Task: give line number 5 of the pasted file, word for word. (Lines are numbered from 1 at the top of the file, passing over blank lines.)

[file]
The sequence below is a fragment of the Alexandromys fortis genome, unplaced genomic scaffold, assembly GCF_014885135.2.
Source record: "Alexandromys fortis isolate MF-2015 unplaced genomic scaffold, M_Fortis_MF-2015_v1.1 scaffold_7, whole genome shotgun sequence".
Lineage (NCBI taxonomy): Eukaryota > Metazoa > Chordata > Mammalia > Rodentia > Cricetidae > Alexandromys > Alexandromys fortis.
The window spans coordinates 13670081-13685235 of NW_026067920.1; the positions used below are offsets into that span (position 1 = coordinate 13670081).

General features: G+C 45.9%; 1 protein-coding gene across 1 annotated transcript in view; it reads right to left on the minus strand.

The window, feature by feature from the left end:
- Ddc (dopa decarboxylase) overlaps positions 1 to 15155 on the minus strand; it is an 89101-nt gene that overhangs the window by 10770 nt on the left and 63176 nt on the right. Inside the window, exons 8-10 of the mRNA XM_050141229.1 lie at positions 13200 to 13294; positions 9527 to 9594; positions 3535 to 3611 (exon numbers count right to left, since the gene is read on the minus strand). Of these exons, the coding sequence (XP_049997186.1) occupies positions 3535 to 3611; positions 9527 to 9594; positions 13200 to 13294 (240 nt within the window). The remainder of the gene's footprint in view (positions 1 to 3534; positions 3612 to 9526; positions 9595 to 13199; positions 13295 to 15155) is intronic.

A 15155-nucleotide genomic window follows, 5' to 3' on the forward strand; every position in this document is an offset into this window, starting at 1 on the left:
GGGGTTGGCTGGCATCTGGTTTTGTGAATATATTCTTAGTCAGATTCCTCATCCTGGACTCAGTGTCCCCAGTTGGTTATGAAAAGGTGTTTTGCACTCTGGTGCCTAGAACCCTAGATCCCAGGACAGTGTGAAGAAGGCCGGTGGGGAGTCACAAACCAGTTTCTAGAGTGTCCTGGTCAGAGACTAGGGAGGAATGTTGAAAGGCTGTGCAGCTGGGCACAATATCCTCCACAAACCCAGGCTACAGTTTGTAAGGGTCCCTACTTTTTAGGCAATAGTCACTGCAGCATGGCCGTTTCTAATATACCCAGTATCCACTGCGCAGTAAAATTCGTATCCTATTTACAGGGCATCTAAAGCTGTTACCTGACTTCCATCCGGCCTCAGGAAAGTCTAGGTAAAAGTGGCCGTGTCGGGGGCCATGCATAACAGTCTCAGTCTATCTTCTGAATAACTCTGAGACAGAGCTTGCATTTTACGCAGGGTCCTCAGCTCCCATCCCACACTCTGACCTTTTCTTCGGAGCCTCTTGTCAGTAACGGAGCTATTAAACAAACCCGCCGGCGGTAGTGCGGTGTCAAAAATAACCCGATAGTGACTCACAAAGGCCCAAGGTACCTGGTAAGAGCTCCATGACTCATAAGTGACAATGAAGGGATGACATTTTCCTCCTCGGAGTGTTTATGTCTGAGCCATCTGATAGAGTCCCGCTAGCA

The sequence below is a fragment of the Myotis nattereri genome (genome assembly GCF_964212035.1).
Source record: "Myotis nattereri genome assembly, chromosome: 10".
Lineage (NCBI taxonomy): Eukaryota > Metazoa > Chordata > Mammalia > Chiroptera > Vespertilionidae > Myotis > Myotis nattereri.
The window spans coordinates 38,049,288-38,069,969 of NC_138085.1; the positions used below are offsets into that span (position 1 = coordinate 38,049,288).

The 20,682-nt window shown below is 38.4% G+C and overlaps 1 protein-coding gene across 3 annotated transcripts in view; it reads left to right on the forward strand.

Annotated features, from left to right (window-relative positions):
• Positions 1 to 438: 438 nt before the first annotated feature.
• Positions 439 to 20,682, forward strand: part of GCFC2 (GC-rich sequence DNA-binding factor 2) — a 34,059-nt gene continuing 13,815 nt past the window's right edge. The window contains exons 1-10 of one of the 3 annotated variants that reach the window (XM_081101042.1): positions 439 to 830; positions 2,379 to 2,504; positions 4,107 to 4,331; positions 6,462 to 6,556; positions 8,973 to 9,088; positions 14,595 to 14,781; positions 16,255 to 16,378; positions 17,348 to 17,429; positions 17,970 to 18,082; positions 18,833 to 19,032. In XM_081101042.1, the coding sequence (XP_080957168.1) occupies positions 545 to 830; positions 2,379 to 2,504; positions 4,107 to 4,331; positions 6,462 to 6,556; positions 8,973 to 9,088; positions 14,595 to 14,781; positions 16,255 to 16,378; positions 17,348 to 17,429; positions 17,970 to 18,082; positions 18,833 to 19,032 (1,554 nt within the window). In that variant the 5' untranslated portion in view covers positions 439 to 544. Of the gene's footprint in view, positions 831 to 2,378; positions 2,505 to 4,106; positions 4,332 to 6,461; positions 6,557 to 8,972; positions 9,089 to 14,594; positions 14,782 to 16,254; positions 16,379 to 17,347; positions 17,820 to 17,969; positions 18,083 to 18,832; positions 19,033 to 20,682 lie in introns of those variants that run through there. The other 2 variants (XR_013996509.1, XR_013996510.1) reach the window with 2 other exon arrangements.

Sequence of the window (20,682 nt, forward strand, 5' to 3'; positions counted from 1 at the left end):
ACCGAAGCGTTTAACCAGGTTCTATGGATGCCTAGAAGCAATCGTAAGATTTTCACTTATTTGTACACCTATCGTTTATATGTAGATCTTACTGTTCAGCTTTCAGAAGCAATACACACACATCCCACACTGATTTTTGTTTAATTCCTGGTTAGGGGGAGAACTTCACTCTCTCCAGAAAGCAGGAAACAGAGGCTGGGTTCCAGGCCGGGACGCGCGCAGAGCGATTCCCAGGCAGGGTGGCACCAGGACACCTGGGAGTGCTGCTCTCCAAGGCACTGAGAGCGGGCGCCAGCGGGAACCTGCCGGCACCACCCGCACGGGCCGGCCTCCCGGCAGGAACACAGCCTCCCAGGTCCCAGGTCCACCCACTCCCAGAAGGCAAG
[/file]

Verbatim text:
General features: G+C 45.9%; 1 protein-coding gene across 1 annotated transcript in view; it reads right to left on the minus strand.